Working south, stopping for extended periods at important Middle Egyptian sites, such as Beni Hasan and Deir el-Bersha, Lepsius reached as far south as Khartoum, and then travelling up the Blue Nile to the region about Sennar. After exploring various sites in Upper and Lower Nubia, the expedition worked back north, reaching Thebes on 2 November 1844, where they spent four months studying the western bank of the Nile (such as the Ramesseum, Medinet Habu, the Valley of the Kings, etc.) and another three on the east bank at the temples of Karnak and Luxor, attempting to record as much as possible. Afterwards they stopped at Coptos, the Sinai, and sites in the Egyptian Delta, such as Tanis, before returning to Europe in 1846.

The chief result of this expedition was the publication of the Denkmäler aus Aegypten und Aethiopien (http://edoc3.bibliothek.uni-halle.de/books/2003/lepsius/start.html), a massive twelve volume compendia of nearly 900 plates of ancient Egyptian inscriptions, as well as accompanying commentary and descriptions. These plans, maps, and drawings of temple and tomb walls remained the chief source of information for Western scholars well into the 20th century, and are useful even today as they are often the sole record of monuments that have since been destroyed or reburied.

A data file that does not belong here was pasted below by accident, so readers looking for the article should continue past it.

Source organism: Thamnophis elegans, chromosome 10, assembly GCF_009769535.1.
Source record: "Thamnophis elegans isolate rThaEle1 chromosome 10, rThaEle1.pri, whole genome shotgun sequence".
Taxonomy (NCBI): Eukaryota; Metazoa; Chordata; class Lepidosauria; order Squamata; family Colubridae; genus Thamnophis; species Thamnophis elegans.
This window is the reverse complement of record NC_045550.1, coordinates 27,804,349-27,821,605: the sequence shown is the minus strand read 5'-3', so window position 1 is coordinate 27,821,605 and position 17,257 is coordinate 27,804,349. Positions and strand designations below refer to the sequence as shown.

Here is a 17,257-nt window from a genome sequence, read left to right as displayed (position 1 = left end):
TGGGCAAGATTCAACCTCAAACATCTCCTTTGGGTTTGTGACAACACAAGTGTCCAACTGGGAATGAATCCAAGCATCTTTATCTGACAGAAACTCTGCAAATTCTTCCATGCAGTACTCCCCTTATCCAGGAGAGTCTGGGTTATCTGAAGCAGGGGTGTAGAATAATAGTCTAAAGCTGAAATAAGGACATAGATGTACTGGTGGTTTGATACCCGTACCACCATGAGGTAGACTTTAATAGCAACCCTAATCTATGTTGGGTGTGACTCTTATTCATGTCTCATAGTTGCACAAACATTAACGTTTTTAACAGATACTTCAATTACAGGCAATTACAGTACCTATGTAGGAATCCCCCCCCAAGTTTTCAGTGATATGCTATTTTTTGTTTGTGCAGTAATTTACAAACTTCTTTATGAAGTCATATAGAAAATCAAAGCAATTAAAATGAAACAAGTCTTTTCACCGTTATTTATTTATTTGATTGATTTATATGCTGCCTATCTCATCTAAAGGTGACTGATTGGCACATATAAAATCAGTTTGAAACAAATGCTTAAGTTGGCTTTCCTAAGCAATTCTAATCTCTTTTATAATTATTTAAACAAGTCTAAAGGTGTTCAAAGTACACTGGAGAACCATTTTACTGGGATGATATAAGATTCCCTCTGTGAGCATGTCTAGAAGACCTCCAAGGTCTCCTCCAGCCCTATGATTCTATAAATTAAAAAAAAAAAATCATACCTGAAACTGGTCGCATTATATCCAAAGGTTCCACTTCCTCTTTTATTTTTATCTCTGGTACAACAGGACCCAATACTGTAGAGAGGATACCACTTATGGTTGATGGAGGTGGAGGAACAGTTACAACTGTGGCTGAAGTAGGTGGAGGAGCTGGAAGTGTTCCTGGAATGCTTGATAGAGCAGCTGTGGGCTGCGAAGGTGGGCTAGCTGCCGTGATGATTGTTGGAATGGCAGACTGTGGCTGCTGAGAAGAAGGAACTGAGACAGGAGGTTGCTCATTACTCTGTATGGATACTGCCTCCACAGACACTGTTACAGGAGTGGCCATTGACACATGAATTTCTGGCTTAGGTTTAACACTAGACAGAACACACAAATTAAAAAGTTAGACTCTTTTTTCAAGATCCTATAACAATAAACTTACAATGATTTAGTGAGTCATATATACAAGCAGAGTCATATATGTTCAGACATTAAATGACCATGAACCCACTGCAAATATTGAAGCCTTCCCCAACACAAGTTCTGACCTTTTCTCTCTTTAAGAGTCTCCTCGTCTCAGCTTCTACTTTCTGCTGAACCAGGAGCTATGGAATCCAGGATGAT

Upon his return to Europe, he married Elisabeth Klein and was appointed as a professor of Egyptology at Berlin University in 1846, and the co-director of the Ägyptisches Museum in 1855; after the death of Giuseppe Passalacqua in 1865, he was director of the museum. In 1866 Lepsius returned to Egypt, where he discovered the Canopus Decree (http://nefertiti.iwebland.com/texts/canopus_decree.htm) at Tanis, an inscription closely related to the Rosetta Stone, which was likewise written in Egyptian, Demotic, and Greek.